A Visionary Work Renew’d: Swan River Press’ The House on the Borderland
A conversational review by Sam Gafford & The joey Zone
WILLIAM HOPE HODGSON. The House on the Borderland. Introduction by Alan Moore; illustrated by John Coulthart; afterword by Iain Sinclair. Dublin, Ireland: Swan River Press, 2018. 216 pp. €30.00 unsigned hardcover; €40.00 signed hardcover; €50.00 signed hardcover with CD. ISBN: 9781783800216.
Gafford and Zone were participants in “William Hope Hodgson: An Appreciation,” a panel held at NecronomiCon 2017 in Providence, RI. Both are long admirers of Hodgson, but Gafford in particular has been one of the main authorities on the writer and his work in addition to founding Sargasso: The Journal of William Hope Hodgson Studies.
Swan River Press is an independent small press publisher based in Dublin, Ireland dedicated to supernatural and fantastic literature. It is responsible for high quality editions of authors such as Bram Stoker, Joseph Sheridan Le Fanu, and the journal The Green Book. The Swan River Press edition of The House on the Borderland is a noteworthy appearance of Hodgson’s novel, not only in its deluxe presentation, complete with an introduction by Alan Moore, an afterword by Iain Sinclair, and illustrations by John Coulthart but due to the timing of the publication; 2018 marks the 140th anniversary of Hodgson’s birth and the 100th anniversary of his death in addition to the fact that Hodgson has slowly, but surely, seen a renewed interest and increasing popularity amongst readers.
Let this conversation not only serve as a fitting coda then to this Year of Hodgson but also to further discussion…
Sam Gafford: One hundred years after his death at the Fourth Battle of Ypres in April 1918, William Hope Hodgson still struggles for critical and popular acknowledgement. Despite his status as a pioneer of horror and science fiction literature, he still remains unknown to many. But, thanks to the efforts of people like Brian Showers and Swan River Press, Hodgson’s name stretches farther and farther each year.
Hodgson (1877–1918) lived a remarkable life by anyone’s standards. He ran away to sea at the age of 13 and joined the Merchant Marine. For ten years, he sailed the seas in what has become known as the last great age of sailing ships. He circumnavigated the globe several times, saved a crewman from shark infested waters off the coast of Australia, was a pioneer of the very early science of maritime photography (credited with taking the first pictures of ‘stalk lightning’ which is a phenomena where lightning rises from the ocean during a storm up into the sky), and even achieved his Second Mate’s certificate. However, bitter and disillusioned, Hodgson left the sea in 1900, never to return other than in his writings.
Back home in Blackburn, Hodgson opened a “School for Physical Culture.” The “school” closed shortly after a controversial attempt by Hodgson to shackle the great magician Houdini — Houdini would describe as the most brutal treatment he had ever received during his many handcuff challenges. Shortly thereafter, Hodgson began writing. His writing ‘life’ was brief. He wrote for basically only fourteen or so years from 1902 to 1916 when he joined the British Army to fight in WWI. There is evidence to indicate that his best and greatest work was done early during this time and probably completed around 1905–1906. This would include his four novels, the stories of occult detective Thomas Carnacki and several of his best-known short stories like “The Voice in the Night”.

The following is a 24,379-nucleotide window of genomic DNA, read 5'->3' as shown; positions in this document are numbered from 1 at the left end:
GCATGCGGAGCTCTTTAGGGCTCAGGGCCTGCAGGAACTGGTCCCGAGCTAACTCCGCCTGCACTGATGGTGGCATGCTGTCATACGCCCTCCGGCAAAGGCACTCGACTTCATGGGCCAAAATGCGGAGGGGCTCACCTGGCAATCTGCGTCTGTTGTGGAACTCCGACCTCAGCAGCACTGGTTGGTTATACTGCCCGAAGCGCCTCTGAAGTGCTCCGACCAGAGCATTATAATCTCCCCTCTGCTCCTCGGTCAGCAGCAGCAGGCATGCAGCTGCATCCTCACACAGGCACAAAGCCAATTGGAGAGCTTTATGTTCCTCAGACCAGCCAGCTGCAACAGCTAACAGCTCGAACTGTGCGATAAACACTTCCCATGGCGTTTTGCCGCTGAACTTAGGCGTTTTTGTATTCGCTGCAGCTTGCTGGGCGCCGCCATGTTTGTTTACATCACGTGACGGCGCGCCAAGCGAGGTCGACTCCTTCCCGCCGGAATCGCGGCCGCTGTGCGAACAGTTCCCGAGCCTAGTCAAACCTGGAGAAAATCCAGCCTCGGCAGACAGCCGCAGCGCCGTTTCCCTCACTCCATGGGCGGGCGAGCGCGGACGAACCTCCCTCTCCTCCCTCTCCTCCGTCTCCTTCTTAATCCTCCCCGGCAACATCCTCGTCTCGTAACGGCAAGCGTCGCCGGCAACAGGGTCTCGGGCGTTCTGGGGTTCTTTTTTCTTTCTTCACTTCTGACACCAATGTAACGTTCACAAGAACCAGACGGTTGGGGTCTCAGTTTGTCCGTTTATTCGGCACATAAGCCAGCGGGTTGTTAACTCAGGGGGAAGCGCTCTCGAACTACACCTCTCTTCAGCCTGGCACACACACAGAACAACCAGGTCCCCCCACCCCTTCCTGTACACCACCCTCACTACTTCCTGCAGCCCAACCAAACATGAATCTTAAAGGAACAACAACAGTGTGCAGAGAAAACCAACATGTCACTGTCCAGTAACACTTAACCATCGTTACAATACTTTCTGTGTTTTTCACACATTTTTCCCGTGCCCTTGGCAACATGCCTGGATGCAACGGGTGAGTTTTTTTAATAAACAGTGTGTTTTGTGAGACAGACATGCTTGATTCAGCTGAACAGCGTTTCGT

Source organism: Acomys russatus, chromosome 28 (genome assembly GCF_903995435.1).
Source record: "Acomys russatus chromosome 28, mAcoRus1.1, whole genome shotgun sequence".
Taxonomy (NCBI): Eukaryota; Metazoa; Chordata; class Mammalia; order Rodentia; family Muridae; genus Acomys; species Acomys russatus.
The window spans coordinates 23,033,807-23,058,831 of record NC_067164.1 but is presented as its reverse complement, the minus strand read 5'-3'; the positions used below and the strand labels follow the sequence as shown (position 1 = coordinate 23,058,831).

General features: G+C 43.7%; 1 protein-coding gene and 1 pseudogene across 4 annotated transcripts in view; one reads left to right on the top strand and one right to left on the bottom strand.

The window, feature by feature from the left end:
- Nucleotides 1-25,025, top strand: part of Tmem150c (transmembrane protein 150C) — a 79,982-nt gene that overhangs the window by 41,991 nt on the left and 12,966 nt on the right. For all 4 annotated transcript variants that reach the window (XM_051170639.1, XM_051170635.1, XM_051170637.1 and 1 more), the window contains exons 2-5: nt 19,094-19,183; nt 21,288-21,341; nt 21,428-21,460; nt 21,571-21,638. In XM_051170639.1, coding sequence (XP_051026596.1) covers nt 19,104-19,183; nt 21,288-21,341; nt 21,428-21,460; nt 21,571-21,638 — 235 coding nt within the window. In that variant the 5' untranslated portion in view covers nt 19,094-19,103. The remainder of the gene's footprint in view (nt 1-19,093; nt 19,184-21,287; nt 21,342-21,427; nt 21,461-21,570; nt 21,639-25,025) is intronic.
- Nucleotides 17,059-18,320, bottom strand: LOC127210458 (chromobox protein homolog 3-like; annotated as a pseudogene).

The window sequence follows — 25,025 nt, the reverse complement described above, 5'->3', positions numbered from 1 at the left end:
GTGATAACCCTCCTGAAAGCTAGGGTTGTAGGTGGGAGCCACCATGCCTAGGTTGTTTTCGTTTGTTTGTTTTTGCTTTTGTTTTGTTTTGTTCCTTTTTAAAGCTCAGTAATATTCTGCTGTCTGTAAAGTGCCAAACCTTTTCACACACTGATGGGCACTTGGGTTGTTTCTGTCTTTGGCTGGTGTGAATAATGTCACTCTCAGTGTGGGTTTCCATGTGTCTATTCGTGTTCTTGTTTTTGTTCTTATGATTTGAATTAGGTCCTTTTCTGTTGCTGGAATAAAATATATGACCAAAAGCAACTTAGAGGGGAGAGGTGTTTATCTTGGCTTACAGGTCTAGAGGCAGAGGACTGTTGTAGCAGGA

Despite his raw imagination and talent, Hodgson never attained bestseller status as indicated by the drop in the quality of his publishers as time went on. Although his work often received favorable critical notices, he never caught the fancy of the reading majority which was something that perplexed and depressed him. While contemporary writers like Algernon Blackwood, Arthur Machen and others were being embraced as the giants in a new literary field, Hodgson was left by the wayside.
The joey Zone: Even giants such as these need perennial literary renewal. Lovecraft, as another example, went from Arkham House to Ballantine, with smaller imprints in between, before finally gaining a more permanent “list status” with Penguin Classics.
SG: Of his four novels, The House on the Borderland is perhaps Hodgson’s most famous and influential work. Telling the story of a recluse in a house in remote Ireland via the discovery of a lost manuscript found among ruins, it is a piece of literature that stubbornly refuses categorization, summation or even examination. In parts adventure novel and other parts consciousness expanding science fiction, it has captivated readers ever since its first publication in 1908. It is a work that can mean many different things to many different readers and each interpretation can be just as valid and worthy as the next. It has influenced many writers and received accolades from others including H. P. Lovecraft in his ground-breaking essay, “Supernatural Horror in Literature.” According to the official Hodgson bibliography, published in William Hope Hodgson: Voices from the Borderland (Hippocampus Press, 2014), it has appeared in no less than 45 editions which doesn’t even include the many Print-on-Demand versions of dubious and questionable merit.
TjZ: Artist John Coulthart was interviewed in issue nine of the magazine Esoterra in 2000. He brought up the idea of doing “an illustrated edition of The House on the Borderland (originally for Savoy Press) . . . intending that this should be as definitive as we can make it.” On his seminal blog Feuilleton in 2010 he followed up that with “I’ve been talking for years about doing a series of illustrations for HoTB and may yet make good on that threat: never say never.”